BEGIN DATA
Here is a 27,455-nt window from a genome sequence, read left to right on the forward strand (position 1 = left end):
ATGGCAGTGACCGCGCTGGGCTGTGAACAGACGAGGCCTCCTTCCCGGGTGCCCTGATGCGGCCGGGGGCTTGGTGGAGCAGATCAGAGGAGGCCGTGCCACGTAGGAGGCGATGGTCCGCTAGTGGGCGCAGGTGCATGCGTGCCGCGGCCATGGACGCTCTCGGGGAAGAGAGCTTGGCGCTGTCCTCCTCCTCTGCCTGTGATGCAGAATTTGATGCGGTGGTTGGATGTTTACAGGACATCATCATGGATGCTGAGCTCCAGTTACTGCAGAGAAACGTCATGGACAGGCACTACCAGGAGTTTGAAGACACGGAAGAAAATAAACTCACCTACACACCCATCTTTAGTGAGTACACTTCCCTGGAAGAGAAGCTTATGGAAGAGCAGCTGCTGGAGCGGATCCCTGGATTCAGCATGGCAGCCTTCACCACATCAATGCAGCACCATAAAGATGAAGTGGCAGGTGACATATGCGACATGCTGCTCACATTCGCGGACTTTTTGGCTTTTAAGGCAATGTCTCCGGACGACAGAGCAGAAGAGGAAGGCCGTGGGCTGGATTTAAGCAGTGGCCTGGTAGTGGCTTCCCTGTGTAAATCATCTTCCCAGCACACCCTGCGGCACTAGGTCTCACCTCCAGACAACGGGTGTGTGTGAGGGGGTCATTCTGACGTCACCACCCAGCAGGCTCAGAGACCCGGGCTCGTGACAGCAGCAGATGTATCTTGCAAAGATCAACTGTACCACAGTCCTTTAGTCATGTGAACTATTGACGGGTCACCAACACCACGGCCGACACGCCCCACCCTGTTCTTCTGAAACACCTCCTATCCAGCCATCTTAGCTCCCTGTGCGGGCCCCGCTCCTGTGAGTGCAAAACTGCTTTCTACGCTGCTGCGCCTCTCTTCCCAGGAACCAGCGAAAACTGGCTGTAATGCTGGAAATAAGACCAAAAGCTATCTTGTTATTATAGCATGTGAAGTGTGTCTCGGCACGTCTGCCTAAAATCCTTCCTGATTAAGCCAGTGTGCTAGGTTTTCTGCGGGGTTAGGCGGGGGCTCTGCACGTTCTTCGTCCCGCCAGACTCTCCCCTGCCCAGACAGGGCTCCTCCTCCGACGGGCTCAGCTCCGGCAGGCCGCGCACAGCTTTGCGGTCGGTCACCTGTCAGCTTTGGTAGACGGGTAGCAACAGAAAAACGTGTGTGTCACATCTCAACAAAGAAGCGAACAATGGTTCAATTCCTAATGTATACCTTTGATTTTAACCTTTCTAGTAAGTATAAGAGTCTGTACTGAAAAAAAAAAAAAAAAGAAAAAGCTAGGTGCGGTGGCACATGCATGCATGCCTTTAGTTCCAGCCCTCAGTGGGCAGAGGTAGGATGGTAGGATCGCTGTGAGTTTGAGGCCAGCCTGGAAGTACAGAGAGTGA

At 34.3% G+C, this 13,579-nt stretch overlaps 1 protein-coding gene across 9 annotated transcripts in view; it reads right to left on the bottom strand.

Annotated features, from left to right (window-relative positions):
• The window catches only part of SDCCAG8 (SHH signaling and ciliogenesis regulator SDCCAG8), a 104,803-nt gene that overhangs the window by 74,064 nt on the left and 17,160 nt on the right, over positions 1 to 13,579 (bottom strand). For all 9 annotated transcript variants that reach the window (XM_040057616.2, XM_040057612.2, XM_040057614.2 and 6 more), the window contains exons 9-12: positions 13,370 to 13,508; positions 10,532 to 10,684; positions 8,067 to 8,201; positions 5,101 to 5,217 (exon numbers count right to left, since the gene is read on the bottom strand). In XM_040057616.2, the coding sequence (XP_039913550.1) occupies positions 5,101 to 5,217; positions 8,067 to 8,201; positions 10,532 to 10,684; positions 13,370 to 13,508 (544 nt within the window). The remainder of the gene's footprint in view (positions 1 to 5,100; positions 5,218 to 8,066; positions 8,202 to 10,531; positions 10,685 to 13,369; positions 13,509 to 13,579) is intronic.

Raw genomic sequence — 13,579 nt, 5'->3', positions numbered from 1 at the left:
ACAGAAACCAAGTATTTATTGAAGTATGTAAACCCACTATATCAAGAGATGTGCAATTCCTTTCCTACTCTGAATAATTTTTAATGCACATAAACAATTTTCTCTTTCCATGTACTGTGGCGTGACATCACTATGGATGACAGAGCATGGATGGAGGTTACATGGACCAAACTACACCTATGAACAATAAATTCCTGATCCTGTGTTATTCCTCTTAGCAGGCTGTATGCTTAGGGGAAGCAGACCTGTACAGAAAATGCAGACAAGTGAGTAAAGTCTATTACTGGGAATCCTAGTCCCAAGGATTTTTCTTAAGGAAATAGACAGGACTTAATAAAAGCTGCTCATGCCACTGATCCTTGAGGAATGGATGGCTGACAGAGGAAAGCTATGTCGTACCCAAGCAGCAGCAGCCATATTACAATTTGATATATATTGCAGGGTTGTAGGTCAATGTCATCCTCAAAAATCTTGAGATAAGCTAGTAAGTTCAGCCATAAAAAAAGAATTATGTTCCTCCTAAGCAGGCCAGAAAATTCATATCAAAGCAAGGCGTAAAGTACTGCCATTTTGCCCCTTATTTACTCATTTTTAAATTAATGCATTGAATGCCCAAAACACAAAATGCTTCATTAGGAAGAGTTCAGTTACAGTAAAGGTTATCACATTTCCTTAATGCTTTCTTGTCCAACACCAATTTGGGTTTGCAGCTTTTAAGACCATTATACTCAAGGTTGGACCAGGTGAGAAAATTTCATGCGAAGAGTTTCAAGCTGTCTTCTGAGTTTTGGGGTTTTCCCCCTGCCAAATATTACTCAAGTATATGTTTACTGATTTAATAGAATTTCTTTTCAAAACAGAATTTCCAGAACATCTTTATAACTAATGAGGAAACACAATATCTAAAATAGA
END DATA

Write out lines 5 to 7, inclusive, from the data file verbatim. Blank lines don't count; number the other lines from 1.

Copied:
• The window catches only part of SDCCAG8 (SHH signaling and ciliogenesis regulator SDCCAG8), a 104,803-nt gene that overhangs the window by 74,064 nt on the left and 17,160 nt on the right, over positions 1 to 13,579 (bottom strand). For all 9 annotated transcript variants that reach the window (XM_040057616.2, XM_040057612.2, XM_040057614.2 and 6 more), the window contains exons 9-12: positions 13,370 to 13,508; positions 10,532 to 10,684; positions 8,067 to 8,201; positions 5,101 to 5,217 (exon numbers count right to left, since the gene is read on the bottom strand). In XM_040057616.2, the coding sequence (XP_039913550.1) occupies positions 5,101 to 5,217; positions 8,067 to 8,201; positions 10,532 to 10,684; positions 13,370 to 13,508 (544 nt within the window). The remainder of the gene's footprint in view (positions 1 to 5,100; positions 5,218 to 8,066; positions 8,202 to 10,531; positions 10,685 to 13,369; positions 13,509 to 13,579) is intronic.

Raw genomic sequence — 13,579 nt, 5'->3', positions numbered from 1 at the left:
ACAGAAACCAAGTATTTATTGAAGTATGTAAACCCACTATATCAAGAGATGTGCAATTCCTTTCCTACTCTGAATAATTTTTAATGCACATAAACAATTTTCTCTTTCCATGTACTGTGGCGTGACATCACTATGGATGACAGAGCATGGATGGAGGTTACATGGACCAAACTACACCTATGAACAATAAATTCCTGATCCTGTGTTATTCCTCTTAGCAGGCTGTATGCTTAGGGGAAGCAGACCTGTACAGAAAATGCAGACAAGTGAGTAAAGTCTATTACTGGGAATCCTAGTCCCAAGGATTTTTCTTAAGGAAATAGACAGGACTTAATAAAAGCTGCTCATGCCACTGATCCTTGAGGAATGGATGGCTGACAGAGGAAAGCTATGTCGTACCCAAGCAGCAGCAGCCATATTACAATTTGATATATATTGCAGGGTTGTAGGTCAATGTCATCCTCAAAAATCTTGAGATAAGCTAGTAAGTTCAGCCATAAAAAAAGAATTATGTTCCTCCTAAGCAGGCCAGAAAATTCATATCAAAGCAAGGCGTAAAGTACTGCCATTTTGCCCCTTATTTACTCATTTTTAAATTAATGCATTGAATGCCCAAAACACAAAATGCTTCATTAGGAAGAGTTCAGTTACAGTAAAGGTTATCACATTTCCTTAATGCTTTCTTGTCCAACACCAATTTGGGTTTGCAGCTTTTAAGACCATTATACTCAAGGTTGGACCAGGTGAGAAAATTTCATGCGAAGAGTTTCAAGCTGTCTTCTGAGTTTTGGGGTTTTCCCCCTGCCAAATATTACTCAAGTATATGTTTACTGATTTAATAGAATTTCTTTTCAAAACAGAATTTCCAGAACATCTTTATAACTAATGAGGAAACACAATATCTAAAATAGA